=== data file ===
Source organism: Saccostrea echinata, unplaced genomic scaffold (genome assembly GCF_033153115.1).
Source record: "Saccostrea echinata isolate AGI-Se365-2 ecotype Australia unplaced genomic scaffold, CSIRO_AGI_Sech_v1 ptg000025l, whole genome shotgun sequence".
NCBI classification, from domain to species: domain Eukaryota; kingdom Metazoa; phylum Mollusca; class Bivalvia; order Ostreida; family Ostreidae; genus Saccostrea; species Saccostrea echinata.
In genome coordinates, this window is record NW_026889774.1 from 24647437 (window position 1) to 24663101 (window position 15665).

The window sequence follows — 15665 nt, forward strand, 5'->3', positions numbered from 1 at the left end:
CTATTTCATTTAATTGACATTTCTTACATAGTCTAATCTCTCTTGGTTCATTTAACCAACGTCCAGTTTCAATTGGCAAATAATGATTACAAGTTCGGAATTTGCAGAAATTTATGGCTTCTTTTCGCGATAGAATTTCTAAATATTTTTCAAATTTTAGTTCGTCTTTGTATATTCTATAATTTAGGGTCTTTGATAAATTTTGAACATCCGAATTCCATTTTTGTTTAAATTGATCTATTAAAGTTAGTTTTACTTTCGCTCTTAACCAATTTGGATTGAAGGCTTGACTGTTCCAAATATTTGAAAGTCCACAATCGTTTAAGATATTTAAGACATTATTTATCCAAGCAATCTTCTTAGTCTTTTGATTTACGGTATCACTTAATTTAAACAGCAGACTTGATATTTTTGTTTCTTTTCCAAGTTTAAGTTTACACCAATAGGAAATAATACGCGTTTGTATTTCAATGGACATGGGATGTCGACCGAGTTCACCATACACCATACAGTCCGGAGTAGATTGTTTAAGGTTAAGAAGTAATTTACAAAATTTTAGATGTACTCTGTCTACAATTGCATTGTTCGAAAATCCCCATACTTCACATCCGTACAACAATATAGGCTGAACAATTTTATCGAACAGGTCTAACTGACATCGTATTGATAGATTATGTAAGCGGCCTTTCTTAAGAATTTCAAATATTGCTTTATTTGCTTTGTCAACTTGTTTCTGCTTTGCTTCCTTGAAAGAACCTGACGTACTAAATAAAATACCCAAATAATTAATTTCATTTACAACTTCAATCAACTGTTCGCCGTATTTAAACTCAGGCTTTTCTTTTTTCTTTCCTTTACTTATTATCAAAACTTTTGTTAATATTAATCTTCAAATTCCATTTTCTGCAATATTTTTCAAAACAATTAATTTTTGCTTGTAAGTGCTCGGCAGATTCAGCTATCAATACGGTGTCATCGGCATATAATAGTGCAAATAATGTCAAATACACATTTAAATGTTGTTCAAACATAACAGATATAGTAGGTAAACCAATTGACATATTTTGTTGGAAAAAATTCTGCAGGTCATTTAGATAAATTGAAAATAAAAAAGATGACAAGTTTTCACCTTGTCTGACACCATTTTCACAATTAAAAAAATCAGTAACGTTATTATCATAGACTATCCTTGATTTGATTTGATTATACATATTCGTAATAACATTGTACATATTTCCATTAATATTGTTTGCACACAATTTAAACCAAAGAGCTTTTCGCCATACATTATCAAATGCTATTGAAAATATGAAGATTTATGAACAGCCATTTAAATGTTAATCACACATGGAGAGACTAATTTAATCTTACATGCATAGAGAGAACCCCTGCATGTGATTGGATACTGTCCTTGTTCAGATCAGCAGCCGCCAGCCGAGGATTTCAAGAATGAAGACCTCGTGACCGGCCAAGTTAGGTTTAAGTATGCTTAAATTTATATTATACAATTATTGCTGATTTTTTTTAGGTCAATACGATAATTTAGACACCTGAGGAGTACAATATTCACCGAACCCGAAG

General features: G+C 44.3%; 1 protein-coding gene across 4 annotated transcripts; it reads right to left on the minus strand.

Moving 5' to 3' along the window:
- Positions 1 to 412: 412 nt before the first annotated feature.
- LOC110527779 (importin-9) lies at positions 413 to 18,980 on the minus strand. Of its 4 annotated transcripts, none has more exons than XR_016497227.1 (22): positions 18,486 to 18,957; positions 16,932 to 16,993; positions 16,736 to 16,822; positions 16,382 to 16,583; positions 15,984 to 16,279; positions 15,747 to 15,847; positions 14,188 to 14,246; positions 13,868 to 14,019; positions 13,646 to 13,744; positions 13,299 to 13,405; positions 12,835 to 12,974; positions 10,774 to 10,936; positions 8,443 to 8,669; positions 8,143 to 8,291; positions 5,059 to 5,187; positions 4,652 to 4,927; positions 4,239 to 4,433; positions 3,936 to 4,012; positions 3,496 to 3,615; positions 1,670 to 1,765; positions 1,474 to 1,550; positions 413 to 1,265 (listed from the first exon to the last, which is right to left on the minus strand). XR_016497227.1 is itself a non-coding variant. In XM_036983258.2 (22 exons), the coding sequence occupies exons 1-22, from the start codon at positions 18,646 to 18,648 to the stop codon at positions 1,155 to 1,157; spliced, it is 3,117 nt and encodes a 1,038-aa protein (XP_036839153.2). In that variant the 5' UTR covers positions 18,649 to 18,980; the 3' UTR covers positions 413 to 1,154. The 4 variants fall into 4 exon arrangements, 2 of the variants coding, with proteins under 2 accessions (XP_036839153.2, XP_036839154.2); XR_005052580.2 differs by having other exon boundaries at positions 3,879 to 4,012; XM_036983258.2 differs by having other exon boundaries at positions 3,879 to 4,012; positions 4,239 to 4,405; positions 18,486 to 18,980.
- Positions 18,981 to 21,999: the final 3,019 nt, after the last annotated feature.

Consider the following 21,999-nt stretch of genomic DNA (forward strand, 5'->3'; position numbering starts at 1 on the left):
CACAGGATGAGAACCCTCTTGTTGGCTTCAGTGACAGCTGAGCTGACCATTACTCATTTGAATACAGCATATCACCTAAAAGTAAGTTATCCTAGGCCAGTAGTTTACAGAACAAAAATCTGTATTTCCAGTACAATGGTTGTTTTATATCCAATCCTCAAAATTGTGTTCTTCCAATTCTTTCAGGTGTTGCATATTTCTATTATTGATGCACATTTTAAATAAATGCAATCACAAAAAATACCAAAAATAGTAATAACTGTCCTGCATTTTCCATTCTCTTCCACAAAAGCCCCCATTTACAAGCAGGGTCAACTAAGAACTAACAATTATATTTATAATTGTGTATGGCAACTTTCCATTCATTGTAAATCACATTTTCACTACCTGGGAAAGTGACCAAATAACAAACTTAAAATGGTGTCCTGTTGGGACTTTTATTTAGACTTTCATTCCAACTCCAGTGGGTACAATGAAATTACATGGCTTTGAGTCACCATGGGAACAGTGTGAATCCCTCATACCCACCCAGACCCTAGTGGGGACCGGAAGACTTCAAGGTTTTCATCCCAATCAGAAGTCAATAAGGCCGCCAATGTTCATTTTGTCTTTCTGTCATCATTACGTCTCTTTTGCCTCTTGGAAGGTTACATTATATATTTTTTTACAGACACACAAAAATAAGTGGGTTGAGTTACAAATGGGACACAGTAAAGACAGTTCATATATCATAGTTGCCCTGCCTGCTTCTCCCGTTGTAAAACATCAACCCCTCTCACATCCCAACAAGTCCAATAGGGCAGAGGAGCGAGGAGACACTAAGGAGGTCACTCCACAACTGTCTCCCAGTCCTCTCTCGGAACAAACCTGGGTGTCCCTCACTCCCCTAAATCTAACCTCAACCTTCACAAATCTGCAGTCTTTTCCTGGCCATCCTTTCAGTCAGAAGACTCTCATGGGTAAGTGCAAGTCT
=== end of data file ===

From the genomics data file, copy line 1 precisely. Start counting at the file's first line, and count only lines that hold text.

Source organism: Saccostrea echinata, unplaced genomic scaffold (genome assembly GCF_033153115.1).